BOSTON was one of the early flipper games (flippers came in
late in 1947 and early 1948) and was also an early game employing
"pop bumpers", the first, as far as I can determine, being
Williams' SARATOGA which came out around October of 1948, some
seven months before BOSTON.
I didn't actually see this machine, it not being displayed
until Sunday, I believe, but after seeing the photograph of it I
was remained of the games I played as a young teenager in the
late Forties and early Fifties.
Games from the decade of the Fifties have been as rare at
Fun Fairs as games from the Forties. The only 1950's games I can
recall at past shows have both been flipperless "bingo type"
machines. So this year was the first year for 1950's flipper
pinballs at a Fun Fair , there being one single player and three
multi-player "wood-rail" flipper games at the show.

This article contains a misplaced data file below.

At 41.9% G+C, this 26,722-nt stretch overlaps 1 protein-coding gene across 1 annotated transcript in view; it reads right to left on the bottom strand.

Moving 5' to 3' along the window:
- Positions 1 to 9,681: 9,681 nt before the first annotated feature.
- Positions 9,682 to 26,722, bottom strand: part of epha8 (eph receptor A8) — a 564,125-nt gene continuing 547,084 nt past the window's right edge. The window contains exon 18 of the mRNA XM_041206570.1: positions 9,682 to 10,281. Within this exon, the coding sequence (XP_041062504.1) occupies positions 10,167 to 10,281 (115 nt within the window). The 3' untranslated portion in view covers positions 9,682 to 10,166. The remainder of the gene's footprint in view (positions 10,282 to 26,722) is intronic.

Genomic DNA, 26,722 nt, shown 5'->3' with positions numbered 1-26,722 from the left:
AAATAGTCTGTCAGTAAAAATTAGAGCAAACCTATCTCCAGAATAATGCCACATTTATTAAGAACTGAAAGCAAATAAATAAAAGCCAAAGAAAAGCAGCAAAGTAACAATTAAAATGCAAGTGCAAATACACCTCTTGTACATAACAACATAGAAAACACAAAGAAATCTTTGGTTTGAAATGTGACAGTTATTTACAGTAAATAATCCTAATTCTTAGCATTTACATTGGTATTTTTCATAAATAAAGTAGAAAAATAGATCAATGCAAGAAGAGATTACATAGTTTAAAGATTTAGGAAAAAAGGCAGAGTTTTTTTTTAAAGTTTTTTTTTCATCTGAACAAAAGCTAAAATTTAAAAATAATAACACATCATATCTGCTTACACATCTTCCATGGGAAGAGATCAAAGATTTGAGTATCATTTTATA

The single player pin was Gottlieb's 1959 game HI DIVER.
This was one of a small series of Gottlieb games around that time
to employ a rotating wheel-like disk behind the backglass
providing "mechanical animation". Two other games of this type
were SUNSHINE in late 1958 and WORLD BEAUTIES in early 1960. In
HIGH DIVER the "animation" was employed to simulate a diver in a
The other 1950's pins at the show were all Gottlieb multi-
player machines. These were FAIR LADY (a 2 player game from
1956), FALSTAFF (a 4 player from 1957), and WHIRLWIND (a 1958 2
player). These games had large backboards typical of the multi-
player Gottlieb's of the period, and each backglass contained the
Gottlieb multi-player slogan "It's More Fun To Compete". The
backglasses of the later games also contained another famous
slogan, "As American As Baseball And Hot Dogs", which appeared on
all Gottlieb pingames for several years around that time.
Gottlieb was first to come out with a multi-player pinball
in late 1954, a four player game called SUPER JUMBO, followed
several months later by their first two player pin, DUETTE.
Williams, the other major flipper game manufacturer at that time,
also began producing a few multi-player models. These machines